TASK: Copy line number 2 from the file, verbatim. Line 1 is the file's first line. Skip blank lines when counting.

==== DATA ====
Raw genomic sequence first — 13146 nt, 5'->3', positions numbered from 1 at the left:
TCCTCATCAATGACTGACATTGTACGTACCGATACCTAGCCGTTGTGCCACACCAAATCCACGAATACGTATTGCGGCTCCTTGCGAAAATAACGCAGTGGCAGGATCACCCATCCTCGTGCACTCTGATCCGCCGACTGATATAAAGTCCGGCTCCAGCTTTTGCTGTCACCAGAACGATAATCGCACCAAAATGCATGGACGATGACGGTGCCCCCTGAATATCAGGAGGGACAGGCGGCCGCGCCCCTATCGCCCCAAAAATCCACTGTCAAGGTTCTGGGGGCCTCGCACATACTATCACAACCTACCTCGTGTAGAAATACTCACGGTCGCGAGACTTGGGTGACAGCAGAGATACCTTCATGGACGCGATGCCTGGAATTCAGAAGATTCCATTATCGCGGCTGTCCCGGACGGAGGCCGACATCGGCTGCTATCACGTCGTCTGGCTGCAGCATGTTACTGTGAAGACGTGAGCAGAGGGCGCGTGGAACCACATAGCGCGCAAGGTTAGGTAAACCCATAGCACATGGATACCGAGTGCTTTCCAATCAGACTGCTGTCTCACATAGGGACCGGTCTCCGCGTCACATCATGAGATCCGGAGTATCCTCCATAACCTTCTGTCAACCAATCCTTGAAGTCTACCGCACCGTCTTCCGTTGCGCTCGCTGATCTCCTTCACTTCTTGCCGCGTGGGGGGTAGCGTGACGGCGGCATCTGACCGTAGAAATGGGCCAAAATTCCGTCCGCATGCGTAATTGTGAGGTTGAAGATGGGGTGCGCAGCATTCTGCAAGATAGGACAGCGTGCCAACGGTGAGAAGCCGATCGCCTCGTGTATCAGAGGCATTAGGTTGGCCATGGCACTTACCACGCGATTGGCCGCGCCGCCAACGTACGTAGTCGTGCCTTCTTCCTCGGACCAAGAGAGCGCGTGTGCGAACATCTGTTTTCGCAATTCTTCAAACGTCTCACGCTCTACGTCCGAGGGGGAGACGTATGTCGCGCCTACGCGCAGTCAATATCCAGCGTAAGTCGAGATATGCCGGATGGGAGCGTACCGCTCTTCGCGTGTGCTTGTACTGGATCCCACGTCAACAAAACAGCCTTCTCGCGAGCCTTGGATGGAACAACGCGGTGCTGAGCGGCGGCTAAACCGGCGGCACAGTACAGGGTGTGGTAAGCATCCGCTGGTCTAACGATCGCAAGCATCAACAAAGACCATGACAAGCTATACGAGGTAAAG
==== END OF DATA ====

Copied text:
TCCTCATCAATGACTGACATTGTACGTACCGATACCTAGCCGTTGTGCCACACCAAATCCACGAATACGTATTGCGGCTCCTTGCGAAAATAACGCAGTGGCAGGATCACCCATCCTCGTGCACTCTGATCCGCCGACTGATATAAAGTCCGGCTCCAGCTTTTGCTGTCACCAGAACGATAATCGCACCAAAATGCATGGACGATGACGGTGCCCCCTGAATATCAGGAGGGACAGGCGGCCGCGCCCCTATCGCCCCAAAAATCCACTGTCAAGGTTCTGGGGGCCTCGCACATACTATCACAACCTACCTCGTGTAGAAATACTCACGGTCGCGAGACTTGGGTGACAGCAGAGATACCTTCATGGACGCGATGCCTGGAATTCAGAAGATTCCATTATCGCGGCTGTCCCGGACGGAGGCCGACATCGGCTGCTATCACGTCGTCTGGCTGCAGCATGTTACTGTGAAGACGTGAGCAGAGGGCGCGTGGAACCACATAGCGCGCAAGGTTAGGTAAACCCATAGCACATGGATACCGAGTGCTTTCCAATCAGACTGCTGTCTCACATAGGGACCGGTCTCCGCGTCACATCATGAGATCCGGAGTATCCTCCATAACCTTCTGTCAACCAATCCTTGAAGTCTACCGCACCGTCTTCCGTTGCGCTCGCTGATCTCCTTCACTTCTTGCCGCGTGGGGGGTAGCGTGACGGCGGCATCTGACCGTAGAAATGGGCCAAAATTCCGTCCGCATGCGTAATTGTGAGGTTGAAGATGGGGTGCGCAGCATTCTGCAAGATAGGACAGCGTGCCAACGGTGAGAAGCCGATCGCCTCGTGTATCAGAGGCATTAGGTTGGCCATGGCACTTACCACGCGATTGGCCGCGCCGCCAACGTACGTAGTCGTGCCTTCTTCCTCGGACCAAGAGAGCGCGTGTGCGAACATCTGTTTTCGCAATTCTTCAAACGTCTCACGCTCTACGTCCGAGGGGGAGACGTATGTCGCGCCTACGCGCAGTCAATATCCAGCGTAAGTCGAGATATGCCGGATGGGAGCGTACCGCTCTTCGCGTGTGCTTGTACTGGATCCCACGTCAACAAAACAGCCTTCTCGCGAGCCTTGGATGGAACAACGCGGTGCTGAGCGGCGGCTAAACCGGCGGCACAGTACAGGGTGTGGTAAGCATCCGCTGGTCTAACGATCGCAAGCATCAACAAAGACCATGACAAGCTATACGAGGTAAAG